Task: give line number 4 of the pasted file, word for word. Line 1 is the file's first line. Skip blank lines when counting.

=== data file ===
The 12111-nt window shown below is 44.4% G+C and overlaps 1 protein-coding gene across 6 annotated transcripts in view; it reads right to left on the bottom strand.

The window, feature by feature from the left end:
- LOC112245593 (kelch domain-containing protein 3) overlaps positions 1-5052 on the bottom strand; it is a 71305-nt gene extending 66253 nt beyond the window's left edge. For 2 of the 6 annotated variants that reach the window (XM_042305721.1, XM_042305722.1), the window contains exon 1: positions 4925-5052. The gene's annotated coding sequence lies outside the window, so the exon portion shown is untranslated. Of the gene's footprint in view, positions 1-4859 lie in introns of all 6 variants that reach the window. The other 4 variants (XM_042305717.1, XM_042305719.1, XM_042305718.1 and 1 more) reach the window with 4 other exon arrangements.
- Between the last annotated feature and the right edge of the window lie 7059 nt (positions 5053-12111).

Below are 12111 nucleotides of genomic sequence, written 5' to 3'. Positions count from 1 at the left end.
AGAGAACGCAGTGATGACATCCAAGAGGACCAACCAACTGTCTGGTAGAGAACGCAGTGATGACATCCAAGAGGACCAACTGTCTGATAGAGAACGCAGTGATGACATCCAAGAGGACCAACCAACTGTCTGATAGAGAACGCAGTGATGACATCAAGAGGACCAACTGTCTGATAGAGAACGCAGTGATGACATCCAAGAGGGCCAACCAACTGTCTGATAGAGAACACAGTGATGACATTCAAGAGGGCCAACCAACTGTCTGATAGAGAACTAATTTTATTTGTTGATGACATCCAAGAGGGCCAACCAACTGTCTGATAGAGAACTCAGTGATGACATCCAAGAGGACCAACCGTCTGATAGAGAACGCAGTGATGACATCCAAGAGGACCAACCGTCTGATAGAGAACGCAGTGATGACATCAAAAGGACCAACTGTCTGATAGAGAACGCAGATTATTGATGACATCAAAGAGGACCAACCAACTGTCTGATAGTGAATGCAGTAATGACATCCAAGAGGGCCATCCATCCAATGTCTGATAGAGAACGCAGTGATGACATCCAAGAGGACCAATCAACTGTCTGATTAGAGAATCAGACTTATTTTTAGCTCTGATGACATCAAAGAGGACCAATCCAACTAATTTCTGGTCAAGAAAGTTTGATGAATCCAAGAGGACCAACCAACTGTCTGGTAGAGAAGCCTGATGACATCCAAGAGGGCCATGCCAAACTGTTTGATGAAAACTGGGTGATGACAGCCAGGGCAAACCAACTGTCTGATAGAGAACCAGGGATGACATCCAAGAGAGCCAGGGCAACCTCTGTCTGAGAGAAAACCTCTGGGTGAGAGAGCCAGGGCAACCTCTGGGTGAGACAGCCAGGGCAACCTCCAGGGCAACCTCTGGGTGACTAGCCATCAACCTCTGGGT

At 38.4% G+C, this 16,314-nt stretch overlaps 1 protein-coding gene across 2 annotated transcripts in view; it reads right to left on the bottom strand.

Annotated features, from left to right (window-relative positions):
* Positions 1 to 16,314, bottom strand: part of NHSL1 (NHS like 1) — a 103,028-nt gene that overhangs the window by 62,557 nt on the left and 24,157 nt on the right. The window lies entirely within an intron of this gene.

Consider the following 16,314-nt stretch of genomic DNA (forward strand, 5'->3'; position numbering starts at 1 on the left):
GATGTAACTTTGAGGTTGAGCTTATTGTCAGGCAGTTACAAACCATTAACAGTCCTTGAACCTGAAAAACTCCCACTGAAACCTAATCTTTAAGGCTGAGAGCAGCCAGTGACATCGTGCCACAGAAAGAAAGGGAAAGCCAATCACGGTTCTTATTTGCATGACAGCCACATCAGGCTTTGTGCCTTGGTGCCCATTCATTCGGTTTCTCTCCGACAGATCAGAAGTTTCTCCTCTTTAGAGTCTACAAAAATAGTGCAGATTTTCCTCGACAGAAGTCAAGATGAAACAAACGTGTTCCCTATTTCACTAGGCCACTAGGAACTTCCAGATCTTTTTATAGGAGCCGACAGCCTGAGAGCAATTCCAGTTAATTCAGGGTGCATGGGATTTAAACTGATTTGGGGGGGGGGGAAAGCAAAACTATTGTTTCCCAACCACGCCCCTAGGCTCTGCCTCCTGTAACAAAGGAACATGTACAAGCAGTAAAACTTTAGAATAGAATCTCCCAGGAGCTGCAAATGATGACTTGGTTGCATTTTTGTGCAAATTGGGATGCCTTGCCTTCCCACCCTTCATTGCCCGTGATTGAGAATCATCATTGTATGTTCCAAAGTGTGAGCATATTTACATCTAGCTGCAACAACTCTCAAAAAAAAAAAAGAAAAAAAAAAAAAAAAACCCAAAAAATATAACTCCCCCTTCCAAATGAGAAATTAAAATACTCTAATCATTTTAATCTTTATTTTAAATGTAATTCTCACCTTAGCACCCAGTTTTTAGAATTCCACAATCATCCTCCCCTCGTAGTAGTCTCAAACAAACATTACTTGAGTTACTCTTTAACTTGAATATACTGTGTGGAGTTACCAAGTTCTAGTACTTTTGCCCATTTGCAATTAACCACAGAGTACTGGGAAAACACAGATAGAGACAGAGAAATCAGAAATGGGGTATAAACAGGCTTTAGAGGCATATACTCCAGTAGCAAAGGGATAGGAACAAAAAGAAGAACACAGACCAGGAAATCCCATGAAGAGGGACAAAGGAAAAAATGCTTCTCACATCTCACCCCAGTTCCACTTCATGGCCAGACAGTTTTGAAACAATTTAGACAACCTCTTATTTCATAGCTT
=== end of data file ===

- Between the last annotated feature and the right edge of the window lie 7059 nt (positions 5053-12111).